The change process in adult anorexia nervosa inpatient treatment: a path model
Knowledge on the change process in the treatment of anorexia nervosa (AN) is an important starting point for the improvement of treatment, yet very little evidence exists. In an exploratory analysis, we aimed to investigate the interdependencies between higher-rank change process factors, BMI and AN-specific cognitions and behaviours over the course of inpatient treatment.
We included 176 female adult AN inpatients from three specialized centres. The temporal interdependencies between the change factors and the outcome variables over the course of treatment (t0: beginning, t1: mid-treatment, t2: end) were investigated using a path model.
The sample had a mean age of 27.1 years (SD = 8.9 years) and a mean BMI at admission of 15.0 kg/m2 (SD = 1.6 kg/m2). A greater basic need satisfaction and a greater emotional involvement and commitment to treatment at t0 positively influenced the BMI at t1. Furthermore, greater basic need satisfaction at t0 led to less AN-specific cognitions and behaviours at t2.
The results are discussed with respect to the self-determination theory and the consistency theory. Further research on the change process in AN treatment is recommended.
KeywordsChange process Anorexia nervosa Inpatient treatment Basic need satisfaction
We would like to thank Prof. M. Rose and Dr. B. Meyer for their valuable contributions to the study design and Alexandra Murray for her constructive and important comments on the manuscript. We gratefully acknowledge the support of all physicians and psychotherapists in the three study centres and all patients who participated in our study.
Compliance with ethical standards
This study was funded by a “Swiss Anorexia Nervosa Foundation” grant awarded to Professor B. Löwe and Dr. B. Meyer.
Conflict of interest
The authors declare that they have no conflict of interest.
The study was approved by all local research ethic committees (Medical Chamber Hamburg MC-419/10, Medical Association Schleswig-Holstein: AZ 030/10; University Medical Center Munich: 246-10). All procedures performed were in accordance with the ethical standards of the institutional and/or national research committee and with the 1964 Helsinki Declaration and its later amendments or comparable ethical standards.
Informed consent was obtained from all participants included in the study.
- 1.Treasure J, Schmidt U (2013) The cognitive-interpersonal maintenance model of anorexia nervosa revisited: a summary of the evidence for cognitive, socio-emotional and interpersonal predisposing and perpetuating factors. J Eat Disord 1:13. doi: 10.1186/2050-2974-1-13 CrossRefPubMedPubMedCentralGoogle Scholar
- 3.NICE (2004) Eating disorders: core interventions in the treatment and management of anorexia nervosa, bulimia nervosa and related eating disorders. The British Psychological Society and the Royal College of Psychiatrists, Leicester and LondonGoogle Scholar
- 6.Goddard E, Hibbs R, Raenker S, Salerno L, Arcelus J, Boughton N, Connan F, Goss K, Laszlo B, Morgan J, Moore K, Robertson D, S S, Schreiber-Kounine C, Sharma S, Whitehead L, Schmidt U, Treasure J (2013) A multi-centre cohort study of short term outcomes of hospital treatment for anorexia nervosa in the UK. BMC Psychiatry 13:287. doi: 10.1186/1471-244X-13-287 CrossRefPubMedPubMedCentralGoogle Scholar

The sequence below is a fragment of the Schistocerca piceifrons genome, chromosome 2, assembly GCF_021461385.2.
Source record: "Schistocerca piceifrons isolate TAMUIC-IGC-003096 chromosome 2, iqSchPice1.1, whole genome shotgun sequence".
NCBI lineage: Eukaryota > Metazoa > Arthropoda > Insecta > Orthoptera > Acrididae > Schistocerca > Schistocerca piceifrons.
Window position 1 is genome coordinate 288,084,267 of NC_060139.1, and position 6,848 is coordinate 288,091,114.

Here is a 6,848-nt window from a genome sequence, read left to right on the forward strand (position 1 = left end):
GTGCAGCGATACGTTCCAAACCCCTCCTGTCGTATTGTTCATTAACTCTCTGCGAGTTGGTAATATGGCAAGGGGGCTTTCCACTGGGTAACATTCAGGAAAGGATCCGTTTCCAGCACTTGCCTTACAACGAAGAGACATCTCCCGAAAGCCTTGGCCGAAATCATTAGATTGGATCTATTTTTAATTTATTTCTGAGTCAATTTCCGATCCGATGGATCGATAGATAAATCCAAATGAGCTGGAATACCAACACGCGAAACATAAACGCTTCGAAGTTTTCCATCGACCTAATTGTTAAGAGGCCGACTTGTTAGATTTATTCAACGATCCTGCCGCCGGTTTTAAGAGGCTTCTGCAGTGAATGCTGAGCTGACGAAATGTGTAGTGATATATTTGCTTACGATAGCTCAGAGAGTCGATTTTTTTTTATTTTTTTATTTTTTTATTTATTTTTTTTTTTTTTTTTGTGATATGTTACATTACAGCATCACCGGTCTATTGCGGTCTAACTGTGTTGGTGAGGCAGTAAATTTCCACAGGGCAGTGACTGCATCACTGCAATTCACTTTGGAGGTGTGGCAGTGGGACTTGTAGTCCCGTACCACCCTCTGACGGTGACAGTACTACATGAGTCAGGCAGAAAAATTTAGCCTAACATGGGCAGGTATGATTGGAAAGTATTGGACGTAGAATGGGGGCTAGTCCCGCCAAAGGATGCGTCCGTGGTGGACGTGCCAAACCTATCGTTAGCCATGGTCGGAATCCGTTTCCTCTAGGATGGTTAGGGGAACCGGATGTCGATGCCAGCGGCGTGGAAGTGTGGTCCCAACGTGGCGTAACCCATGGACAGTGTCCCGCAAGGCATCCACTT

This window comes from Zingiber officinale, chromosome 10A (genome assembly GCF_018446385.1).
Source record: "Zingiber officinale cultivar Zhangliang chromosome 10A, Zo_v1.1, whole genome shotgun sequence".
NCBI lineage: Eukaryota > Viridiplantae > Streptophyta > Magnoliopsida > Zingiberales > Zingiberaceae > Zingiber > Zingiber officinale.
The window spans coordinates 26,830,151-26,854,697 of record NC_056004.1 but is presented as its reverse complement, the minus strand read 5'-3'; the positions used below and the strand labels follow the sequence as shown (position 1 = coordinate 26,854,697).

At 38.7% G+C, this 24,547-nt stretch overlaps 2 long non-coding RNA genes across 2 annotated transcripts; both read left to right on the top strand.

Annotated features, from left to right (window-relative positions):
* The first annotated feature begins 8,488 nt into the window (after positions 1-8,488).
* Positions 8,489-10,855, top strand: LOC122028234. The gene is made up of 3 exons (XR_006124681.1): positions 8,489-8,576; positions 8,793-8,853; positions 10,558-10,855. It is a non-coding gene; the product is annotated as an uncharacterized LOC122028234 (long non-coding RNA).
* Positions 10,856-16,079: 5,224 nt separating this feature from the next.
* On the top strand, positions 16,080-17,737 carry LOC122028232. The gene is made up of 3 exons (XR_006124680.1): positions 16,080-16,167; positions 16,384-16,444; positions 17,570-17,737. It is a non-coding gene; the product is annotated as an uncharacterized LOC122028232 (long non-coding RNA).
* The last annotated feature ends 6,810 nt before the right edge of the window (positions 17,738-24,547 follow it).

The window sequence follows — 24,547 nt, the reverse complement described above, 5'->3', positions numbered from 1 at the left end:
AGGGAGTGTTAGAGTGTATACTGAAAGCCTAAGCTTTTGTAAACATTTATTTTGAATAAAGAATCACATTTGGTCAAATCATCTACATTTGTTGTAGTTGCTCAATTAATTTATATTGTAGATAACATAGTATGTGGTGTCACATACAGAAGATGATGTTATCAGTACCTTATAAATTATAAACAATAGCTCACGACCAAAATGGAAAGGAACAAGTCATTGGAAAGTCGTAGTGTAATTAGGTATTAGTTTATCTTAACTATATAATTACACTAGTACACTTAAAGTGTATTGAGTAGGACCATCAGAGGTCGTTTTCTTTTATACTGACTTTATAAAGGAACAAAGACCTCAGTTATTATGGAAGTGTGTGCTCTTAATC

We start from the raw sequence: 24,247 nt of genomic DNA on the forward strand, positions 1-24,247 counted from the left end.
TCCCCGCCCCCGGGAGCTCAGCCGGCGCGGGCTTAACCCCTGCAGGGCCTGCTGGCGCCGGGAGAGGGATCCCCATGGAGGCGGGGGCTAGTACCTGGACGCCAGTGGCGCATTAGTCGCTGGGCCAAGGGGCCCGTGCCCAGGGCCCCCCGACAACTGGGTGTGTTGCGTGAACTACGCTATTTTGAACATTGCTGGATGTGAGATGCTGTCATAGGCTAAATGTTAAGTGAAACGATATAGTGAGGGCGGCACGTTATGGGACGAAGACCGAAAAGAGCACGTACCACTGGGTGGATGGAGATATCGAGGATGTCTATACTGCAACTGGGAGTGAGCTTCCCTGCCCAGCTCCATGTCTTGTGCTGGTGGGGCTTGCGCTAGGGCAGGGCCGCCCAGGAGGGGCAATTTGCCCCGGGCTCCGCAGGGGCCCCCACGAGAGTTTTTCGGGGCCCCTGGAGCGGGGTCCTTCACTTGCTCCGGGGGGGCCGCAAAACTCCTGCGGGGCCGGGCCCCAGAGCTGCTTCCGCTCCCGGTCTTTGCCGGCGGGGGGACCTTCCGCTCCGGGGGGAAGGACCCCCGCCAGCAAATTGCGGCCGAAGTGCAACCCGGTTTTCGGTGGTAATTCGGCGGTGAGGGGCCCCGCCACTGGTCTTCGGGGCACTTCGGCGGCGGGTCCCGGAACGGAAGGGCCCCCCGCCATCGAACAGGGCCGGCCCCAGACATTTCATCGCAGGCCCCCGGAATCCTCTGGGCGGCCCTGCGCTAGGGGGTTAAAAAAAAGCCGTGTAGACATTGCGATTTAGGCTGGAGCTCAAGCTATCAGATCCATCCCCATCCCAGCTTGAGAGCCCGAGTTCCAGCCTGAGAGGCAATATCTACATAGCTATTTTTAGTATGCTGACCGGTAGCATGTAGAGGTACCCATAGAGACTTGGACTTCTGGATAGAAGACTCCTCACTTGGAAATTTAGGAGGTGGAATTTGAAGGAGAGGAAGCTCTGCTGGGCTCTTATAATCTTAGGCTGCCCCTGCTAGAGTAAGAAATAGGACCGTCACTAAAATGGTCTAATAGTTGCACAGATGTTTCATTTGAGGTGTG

- 9.Schmidt U, Renwick B, Lose A, Kenyon M, Dejong H, Broadbent H, Loomes R, Watson C, Ghelani S, Serpell L, Richards L, Johnson-Sabine E, Boughton N, Whitehead L, Beecham J, Treasure J, Landau S (2013) The MOSAIC study—comparison of the maudsley model of treatment for adults with anorexia nervosa (MANTRA) with specialist supportive clinical management (SSCM) in outpatients with anorexia nervosa or eating disorder not otherwise specified, anorexia nervosa type: study protocol for a randomized controlled trial. Trials 14:160. doi: 10.1186/1745-6215-14-160 CrossRefPubMedPubMedCentralGoogle Scholar
- 10.Zipfel S, Wild B, Gross G, Friederich HC, Teufel M, Schellberg D, Giel KE, de Zwaan M, Dinkel A, Herpertz S, Burgmer M, Lowe B, Tagay S, von Wietersheim J, Zeeck A, Schade-Brittinger C, Schauenburg H, Herzog W, As group (2014) Focal psychodynamic therapy, cognitive behaviour therapy, and optimised treatment as usual in outpatients with anorexia nervosa (ANTOP study): randomised controlled trial. Lancet 383(9912):127–137. doi: 10.1016/S0140-6736(13)61746-8 CrossRefPubMedGoogle Scholar
- 15.LoTempio E, Forsberg S, Bryson SW, Fitzpatrick KK, Le Grange D, Lock J (2013) Patients’ characteristics and the quality of the therapeutic alliance in family-based treatment and individual therapy for adolescents with anorexia nervosa. J Fam Ther 35:29–52. doi: 10.1111/1467-6427.12011 CrossRefGoogle Scholar
- 28.Grawe K (2007) Neuropsychotherapy: how the neurosciences inform effective psychotherapy. Lawrence Erlbaum Associate Publishers, MahwahGoogle Scholar
- 29.First MB, Spitzer RL, Gibbon M, Williams JBW (2004) Structured clinical interview for DSM-IV-TR axis I disorders, research version, patient edn. New York Sate Psychiatric Institute, New YorkGoogle Scholar
- 32.Kline RB (2005) Principles and practice of structural equation modeling. Methodology in the social sciences, 2nd edn. Guilford, New YorkGoogle Scholar
- 33.Quaschning K, Korner M, Wirtz M (2013) Analyzing the effects of shared decision-making, empathy and team interaction on patient satisfaction and treatment acceptance in medical rehabilitation using a structural equation modeling approach. Patient Educ Couns 91(2):167–175. doi: 10.1016/j.pec.2012.12.007 CrossRefPubMedGoogle Scholar
- 37.Accurso EC, Ciao AC, Fitzsimmons-Craft EE, Lock JD, Le Grange D (2014) Is weight gain really a catalyst for broader recovery? The impact of weight gain on psychological symptoms in the treatment of adolescent anorexia nervosa. Behav Res Ther 56:1–6. doi: 10.1016/j.brat.2014.02.006 CrossRefPubMedPubMedCentralGoogle Scholar